(The following is a post by Ann Brener, Hebraic area specialist in the Library’s African and Middle Eastern Division.)The book is bound in dark brown leather over wooden boards, its tooled surface rubbed smooth with age. Its envelope-style binding, common to works in the Muslim world, is highly unusual in the world of Hebrew books, and though not the oldest item here in the Hebraic Section, it is the one book that always makes visitors draw in their breath and ask wonderingly: “How did it get here?”
The short answer, of course, is that it entered the Library of Congress as part of the “Deinard Collection,” Deinard being Ephraim Deinard (1846-1930), that nigh legendary book-seller who traveled the world in search of the rare and unusual, and whose collections, thanks to the generosity of Jewish philanthropist Jacob H. Schiff (1847-1920), became the basis for the Library’s nascent Hebraic Section in 1912.
But that is the short answer. The real answer, of course, is far more complex, for what people are really asking is not how the Library of Congress acquired the book but rather: what lands did it traverse as it made its journey through the centuries, and how on earth did it survive the expulsions, the pogroms, the wars, the Holocaust, to reach the Library of Congress? Whose eyes read the book through the generations, whose hands smoothed the leather binding – and who scribbled those comments there in the margins? That is what people are really trying to ask as they gaze down at the ancient object in front of them, and this is the tangle of questions we will now try to address.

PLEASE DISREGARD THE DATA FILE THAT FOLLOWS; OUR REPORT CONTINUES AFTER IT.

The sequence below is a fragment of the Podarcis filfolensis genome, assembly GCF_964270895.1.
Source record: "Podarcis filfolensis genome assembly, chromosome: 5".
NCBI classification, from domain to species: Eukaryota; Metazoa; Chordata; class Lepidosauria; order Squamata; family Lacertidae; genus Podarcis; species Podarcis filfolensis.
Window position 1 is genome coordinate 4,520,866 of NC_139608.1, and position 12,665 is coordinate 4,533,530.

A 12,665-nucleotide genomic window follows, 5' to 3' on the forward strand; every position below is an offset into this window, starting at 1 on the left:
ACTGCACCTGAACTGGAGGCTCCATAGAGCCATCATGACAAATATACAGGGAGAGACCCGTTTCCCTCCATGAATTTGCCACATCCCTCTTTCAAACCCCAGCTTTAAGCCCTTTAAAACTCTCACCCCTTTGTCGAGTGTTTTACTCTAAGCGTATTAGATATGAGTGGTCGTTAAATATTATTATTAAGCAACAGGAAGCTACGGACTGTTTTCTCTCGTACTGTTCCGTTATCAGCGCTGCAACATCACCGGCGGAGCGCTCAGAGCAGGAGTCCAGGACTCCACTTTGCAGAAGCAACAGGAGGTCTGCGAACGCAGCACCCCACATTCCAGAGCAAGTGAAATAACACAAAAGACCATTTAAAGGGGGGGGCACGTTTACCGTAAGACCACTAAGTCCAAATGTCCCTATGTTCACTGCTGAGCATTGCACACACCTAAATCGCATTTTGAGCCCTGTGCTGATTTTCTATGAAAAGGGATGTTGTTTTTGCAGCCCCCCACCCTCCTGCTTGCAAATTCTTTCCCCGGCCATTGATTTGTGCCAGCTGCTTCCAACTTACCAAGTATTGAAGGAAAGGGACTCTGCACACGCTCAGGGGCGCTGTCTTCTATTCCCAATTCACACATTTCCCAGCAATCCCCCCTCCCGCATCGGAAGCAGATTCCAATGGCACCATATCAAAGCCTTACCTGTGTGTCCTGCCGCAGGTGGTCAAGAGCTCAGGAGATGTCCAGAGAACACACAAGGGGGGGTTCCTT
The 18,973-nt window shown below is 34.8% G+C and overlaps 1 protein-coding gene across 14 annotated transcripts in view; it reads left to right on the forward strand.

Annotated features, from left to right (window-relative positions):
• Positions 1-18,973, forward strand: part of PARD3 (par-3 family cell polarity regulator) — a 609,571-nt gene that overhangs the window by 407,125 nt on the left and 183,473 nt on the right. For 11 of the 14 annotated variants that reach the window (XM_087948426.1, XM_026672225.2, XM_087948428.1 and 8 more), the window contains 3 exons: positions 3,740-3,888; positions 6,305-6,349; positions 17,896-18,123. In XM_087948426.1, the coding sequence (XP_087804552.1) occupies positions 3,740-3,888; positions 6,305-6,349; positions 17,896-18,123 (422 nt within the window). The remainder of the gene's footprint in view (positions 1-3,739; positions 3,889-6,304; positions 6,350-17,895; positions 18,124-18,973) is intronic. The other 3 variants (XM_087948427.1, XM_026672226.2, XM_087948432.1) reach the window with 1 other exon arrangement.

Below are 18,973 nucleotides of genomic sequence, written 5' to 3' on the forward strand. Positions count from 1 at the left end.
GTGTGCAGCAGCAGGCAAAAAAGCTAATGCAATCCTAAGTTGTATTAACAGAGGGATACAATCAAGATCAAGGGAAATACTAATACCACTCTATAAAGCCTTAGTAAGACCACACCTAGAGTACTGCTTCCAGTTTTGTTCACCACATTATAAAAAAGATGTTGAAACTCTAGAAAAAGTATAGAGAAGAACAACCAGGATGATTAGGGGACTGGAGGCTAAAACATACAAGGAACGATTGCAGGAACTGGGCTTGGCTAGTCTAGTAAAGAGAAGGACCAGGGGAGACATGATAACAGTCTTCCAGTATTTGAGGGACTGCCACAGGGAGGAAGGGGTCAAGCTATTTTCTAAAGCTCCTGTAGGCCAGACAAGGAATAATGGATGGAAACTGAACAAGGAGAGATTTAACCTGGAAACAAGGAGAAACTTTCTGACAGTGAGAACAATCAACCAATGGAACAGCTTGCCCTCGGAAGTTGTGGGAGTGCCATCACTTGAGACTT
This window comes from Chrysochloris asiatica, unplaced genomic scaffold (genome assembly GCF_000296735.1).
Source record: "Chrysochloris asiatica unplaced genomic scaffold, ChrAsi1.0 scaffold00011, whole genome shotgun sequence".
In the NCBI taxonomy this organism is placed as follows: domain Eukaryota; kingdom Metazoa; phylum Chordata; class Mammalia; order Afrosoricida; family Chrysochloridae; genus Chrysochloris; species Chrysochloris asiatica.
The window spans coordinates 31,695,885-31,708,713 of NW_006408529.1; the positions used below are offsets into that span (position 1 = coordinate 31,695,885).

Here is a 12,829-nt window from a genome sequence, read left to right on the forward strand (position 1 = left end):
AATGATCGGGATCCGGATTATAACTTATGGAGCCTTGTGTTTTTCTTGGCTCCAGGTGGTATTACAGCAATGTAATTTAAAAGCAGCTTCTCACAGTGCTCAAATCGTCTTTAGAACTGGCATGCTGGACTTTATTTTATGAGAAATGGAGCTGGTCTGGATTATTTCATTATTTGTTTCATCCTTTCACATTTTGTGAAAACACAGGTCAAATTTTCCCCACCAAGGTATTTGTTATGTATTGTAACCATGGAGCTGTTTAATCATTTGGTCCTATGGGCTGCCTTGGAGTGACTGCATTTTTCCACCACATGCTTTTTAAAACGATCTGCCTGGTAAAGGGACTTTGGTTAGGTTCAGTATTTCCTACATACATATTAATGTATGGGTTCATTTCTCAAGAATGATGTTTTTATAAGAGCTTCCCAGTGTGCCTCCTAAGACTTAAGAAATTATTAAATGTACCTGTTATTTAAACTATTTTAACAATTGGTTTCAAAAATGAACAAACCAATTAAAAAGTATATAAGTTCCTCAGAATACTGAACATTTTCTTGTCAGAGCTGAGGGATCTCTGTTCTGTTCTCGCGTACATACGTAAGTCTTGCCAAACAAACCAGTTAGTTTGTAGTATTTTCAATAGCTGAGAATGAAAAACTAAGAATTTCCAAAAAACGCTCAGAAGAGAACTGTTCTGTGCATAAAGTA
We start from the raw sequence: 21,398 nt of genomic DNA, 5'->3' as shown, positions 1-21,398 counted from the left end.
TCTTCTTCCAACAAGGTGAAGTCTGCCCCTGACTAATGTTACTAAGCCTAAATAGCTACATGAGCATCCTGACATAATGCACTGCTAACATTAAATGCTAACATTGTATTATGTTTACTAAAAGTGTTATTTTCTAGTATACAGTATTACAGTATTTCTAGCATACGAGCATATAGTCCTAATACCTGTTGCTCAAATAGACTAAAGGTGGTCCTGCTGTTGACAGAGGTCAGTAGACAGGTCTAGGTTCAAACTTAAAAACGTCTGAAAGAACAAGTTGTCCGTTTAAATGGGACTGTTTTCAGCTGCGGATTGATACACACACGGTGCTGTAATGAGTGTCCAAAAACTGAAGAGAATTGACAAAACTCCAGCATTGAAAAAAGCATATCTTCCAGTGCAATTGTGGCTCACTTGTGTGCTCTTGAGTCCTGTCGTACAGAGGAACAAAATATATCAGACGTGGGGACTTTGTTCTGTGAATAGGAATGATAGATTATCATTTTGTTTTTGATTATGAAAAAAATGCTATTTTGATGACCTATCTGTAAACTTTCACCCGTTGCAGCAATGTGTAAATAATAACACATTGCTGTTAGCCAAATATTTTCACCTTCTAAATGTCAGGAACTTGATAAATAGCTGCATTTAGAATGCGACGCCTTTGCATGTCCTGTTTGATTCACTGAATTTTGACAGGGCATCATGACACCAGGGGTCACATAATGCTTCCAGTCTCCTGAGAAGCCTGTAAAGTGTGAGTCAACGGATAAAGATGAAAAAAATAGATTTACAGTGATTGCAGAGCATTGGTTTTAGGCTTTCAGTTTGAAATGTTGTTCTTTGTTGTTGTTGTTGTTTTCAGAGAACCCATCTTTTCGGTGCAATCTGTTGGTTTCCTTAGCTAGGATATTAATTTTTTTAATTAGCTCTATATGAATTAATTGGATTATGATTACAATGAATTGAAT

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The book is a Hebrew translation of a medieval best-seller known simply as the “Canon,” a 12th-century medical encyclopedia blending the theories of Galen with the philosophy of Aristotle – a potent blend in the High Middle Ages. The “Canon” was originally written in Arabic by Ibn Sina (980-1037), the great Muslim philosopher-physician better known to the European world as Avicenna. Thanks to early translations in Latin and other European languages, the “Canon” served for centuries as the single most important medical textbook in the world, finding its way into university curricula already in the 13th century and also – to judge from the numerous annotated copies in manuscript – into the hands of many a private physician.The Hebrew translation before us now was printed in Naples, 1491, and as such is one of the earliest printed Hebrew books in existence; indeed, one of the only 175 or so known titles printed in Hebrew before the year 1500.
But Jewish scholars were familiar with the “Canon” long before it became available in printed form. In Spain, where Jews lived for centuries under Muslim rule, they could read it in the original Arabic. In Italy, they had access to it via the Hebrew translation first created in Rome in 1279. The Hebrew text printed in Naples, though based on the earlier version and its subsequent revisions and re-translations, also contains formulations unique to the printed edition, and these were clearly translated directly from the Arabic original. Jews who knew Hebrew and Arabic were thus afoot there in Naples over the centuries.